The Asian hornet (Vespa velutina) is a species of hornet which is not native to the UK. It is smaller than our native hornet and poses no greater risk to human health than other hornets or bees.
However, they do pose a risk to honey bees and pollinating insects. This is why we are keen to stop this insect establishing in the UK, and why you should report suspected sightings.
When a sighting is confirmed, experts from the National Bee Unit (NBU) and the Animal and Plant Health Agency (APHA) will work quickly to find and destroy any active nests in the area.
To date, there have been nine confirmed sightings of the Asian hornet in England and five nests have been destroyed.
Seven of these sightings occurred in 2018; an individual hornet in Lancashire (April) and Hull , three in Cornwall and two in Hampshire (all September).
It is crucial you report any possible sightings so our experts can take quick and effective action to eradicate Asian hornets.
Nicola Spence, Chief Plant Health Officer, said:
By ensuring we are alerted to possible sightings as early as possible, we can take swift and effective action to stamp out the threat posed by Asian hornets.
While the Asian hornet poses no greater risk to human health than a bee, we recognise the damage they can cause to honey bee colonies and other beneficial insects.
Please continue to look out for any Asian hornets and if you think you’ve spotted one, report your sighting through the Asian hornet app or online.
How to spot an Asian hornet
- have a dark brown or black velvety body
- have a yellow or orange band on fourth segment of abdomen
- have yellow tipped legs
- are smaller than the native European hornet
- are not active at night
Guidance on how to identify an Asian hornet.
How to report an Asian hornet
If you suspect you have seen an Asian hornet you should report this using the ‘Asian Hornet Watch’ app:
You can also report sightings by email: email@example.com. Please include information on location, date and number of Asian hornets you have seen. Please also include a photo if you can to help our experts identify the insect.
If you find a nest, don’t try to remove it yourself – it can be dangerous and should only be done by experts.
What to do if you keep bees
If you keep bees, you should:
Read our guidance on the Asian Hornet
- Asian hornet information pages of BeeBase
- Asian hornet ID sheet
- Asian hornet poster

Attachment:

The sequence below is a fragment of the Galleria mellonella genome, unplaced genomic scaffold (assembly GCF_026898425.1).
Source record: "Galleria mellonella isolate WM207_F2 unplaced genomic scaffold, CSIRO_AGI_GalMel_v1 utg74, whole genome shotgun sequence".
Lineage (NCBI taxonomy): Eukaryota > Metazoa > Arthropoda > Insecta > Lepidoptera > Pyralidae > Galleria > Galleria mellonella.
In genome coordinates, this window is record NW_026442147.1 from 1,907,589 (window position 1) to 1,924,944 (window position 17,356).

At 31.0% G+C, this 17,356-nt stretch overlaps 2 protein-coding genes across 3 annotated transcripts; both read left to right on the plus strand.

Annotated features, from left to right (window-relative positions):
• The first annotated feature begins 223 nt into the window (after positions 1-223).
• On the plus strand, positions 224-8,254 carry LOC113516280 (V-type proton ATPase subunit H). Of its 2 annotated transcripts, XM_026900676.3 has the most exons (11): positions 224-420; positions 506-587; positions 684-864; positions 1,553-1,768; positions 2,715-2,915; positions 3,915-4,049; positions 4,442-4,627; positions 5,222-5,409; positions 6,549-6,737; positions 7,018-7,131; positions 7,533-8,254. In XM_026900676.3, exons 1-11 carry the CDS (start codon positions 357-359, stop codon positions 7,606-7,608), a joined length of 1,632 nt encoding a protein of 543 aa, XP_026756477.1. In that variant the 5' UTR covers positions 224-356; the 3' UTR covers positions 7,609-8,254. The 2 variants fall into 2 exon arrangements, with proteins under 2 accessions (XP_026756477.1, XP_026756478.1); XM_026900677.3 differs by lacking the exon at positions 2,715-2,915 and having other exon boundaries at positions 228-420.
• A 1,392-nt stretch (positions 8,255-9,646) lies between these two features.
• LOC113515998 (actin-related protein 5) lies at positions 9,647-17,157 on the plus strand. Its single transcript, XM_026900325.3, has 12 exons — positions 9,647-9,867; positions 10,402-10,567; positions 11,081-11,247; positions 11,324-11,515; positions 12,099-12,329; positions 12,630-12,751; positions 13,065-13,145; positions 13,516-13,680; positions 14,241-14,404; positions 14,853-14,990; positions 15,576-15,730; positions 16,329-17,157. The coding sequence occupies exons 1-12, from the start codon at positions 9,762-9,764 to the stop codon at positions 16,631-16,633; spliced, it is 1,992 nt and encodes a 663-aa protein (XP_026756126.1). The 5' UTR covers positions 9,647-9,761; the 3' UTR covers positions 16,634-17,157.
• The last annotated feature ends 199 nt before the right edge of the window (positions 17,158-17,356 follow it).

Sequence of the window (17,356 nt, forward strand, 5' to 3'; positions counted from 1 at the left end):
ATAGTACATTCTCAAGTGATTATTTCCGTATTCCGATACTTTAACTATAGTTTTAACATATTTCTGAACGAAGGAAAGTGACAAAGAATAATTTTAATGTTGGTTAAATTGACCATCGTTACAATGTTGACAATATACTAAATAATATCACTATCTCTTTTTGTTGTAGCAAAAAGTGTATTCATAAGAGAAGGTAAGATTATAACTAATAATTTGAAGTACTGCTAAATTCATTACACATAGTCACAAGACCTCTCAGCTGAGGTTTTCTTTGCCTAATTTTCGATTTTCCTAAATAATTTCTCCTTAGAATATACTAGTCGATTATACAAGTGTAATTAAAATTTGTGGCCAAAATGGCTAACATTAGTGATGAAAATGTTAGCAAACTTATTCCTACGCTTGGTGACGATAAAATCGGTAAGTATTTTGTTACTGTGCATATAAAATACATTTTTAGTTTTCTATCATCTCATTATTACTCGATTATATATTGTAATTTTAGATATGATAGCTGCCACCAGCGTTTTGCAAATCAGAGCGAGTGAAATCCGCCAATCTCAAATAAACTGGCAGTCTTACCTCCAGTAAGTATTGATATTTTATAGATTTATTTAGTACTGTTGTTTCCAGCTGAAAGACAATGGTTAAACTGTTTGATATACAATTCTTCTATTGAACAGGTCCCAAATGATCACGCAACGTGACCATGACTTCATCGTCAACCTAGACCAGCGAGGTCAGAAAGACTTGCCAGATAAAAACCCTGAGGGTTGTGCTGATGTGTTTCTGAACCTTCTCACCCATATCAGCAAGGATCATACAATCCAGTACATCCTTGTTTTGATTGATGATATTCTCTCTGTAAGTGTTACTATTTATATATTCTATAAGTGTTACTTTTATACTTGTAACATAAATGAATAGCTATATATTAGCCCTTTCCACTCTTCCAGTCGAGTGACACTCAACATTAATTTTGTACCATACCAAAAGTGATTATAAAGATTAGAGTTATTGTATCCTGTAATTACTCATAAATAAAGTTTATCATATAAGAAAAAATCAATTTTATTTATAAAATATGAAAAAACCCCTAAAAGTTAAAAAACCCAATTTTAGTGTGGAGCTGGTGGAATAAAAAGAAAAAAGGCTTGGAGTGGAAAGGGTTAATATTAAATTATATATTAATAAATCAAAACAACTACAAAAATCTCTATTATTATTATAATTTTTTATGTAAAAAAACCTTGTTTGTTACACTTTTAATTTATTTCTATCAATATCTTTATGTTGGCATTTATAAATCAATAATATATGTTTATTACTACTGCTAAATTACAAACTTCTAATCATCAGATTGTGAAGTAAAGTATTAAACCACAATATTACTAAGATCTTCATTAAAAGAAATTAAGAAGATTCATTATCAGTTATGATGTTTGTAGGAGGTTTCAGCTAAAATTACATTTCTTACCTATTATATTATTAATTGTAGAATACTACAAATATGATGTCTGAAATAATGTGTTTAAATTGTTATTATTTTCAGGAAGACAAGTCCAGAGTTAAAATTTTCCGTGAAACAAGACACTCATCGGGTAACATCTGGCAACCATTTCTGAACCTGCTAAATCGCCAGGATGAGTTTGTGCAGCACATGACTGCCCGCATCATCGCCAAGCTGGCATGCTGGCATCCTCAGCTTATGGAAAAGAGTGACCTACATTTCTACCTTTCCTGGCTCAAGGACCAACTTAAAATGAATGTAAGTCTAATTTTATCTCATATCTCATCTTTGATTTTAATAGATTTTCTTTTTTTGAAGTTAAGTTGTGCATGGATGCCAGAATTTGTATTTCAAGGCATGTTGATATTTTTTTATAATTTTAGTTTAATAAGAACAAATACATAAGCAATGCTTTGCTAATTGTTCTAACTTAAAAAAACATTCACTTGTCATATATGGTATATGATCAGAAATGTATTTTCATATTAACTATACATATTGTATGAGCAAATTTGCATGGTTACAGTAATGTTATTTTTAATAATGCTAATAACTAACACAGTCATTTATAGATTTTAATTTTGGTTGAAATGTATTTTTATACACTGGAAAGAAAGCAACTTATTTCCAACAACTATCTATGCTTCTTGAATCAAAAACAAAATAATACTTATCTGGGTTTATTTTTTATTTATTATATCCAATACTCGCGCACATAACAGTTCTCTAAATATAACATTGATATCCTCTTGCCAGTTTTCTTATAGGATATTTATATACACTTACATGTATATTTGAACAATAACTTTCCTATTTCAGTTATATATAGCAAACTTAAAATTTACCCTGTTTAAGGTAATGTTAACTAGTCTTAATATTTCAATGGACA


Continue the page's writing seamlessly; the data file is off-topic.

- ‘How to obtain a sample’ guidance
Monitor for its arrival
Use monitoring traps in your apiaries. Watch our video on how to make a monitoring trap:
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Ensure your BeeBase records are up to date with apiary locations
We encourage you to update your apiary records online and record if you have set Asian Hornet traps.
Report any suspect sightings
If you suspect you have seen an Asian hornet you should report this using the iPhone and Android app ‘Asian Hornet Watch’ or by emailing firstname.lastname@example.org.
Visiting countries where Asian hornet is widespread
The Asian hornet is native to China but arrived in Europe in 2004 and is now widespread in parts of France, Spain, the Channel Islands and Portugal.
It presents no greater risk to human health than a bee so there is no need for you to take extra precautions in these countries.
However, there have been cases where Asian hornets have been found in bags or camping equipment of travellers returning from those countries, particularly in spring and late autumn.
Before returning to the UK you should check your luggage, especially if it’s been kept outside during your trip. If you do spot an Asian hornet on your return to the UK you should report it with the dates and places you went on holiday, and ideally a photo of the insect.
Recent confirmed sightings and announcements
- Brokenhurst, Hampshire – confirmed 26 September 2018
- New Alresford, Hampshire – confirmed 24 September 2018
- Fowey, Cornwall – confirmed 20 September 2018
- Hull, Yorkshire – confirmed 9 September 2018
- Liskeard, Cornwall – confirmed 7 September 2018
- Fowey, Cornwall – confirmed 3 September 2018
- Bury, Lancashire – confirmed 13 April 2018